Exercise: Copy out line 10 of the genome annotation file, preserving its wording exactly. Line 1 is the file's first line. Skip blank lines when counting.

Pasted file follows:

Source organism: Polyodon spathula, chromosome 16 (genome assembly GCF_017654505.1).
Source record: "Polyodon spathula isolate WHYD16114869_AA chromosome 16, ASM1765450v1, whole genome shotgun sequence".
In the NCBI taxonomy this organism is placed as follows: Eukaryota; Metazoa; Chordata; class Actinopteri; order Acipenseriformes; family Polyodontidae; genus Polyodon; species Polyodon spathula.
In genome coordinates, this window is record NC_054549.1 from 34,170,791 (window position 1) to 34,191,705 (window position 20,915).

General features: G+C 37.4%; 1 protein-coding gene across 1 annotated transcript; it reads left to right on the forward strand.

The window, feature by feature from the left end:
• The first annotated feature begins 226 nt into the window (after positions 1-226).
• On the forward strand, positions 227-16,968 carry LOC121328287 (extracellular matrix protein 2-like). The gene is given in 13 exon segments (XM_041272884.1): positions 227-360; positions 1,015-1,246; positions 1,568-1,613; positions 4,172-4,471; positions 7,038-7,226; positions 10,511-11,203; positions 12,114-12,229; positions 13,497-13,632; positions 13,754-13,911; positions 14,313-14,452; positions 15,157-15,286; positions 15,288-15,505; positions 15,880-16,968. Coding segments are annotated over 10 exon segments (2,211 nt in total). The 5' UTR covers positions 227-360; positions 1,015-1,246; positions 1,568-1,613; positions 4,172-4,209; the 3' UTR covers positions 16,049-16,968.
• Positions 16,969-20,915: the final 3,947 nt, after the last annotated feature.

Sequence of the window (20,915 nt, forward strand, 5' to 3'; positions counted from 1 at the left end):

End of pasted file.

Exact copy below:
Sequence of the window (20,915 nt, forward strand, 5' to 3'; positions counted from 1 at the left end):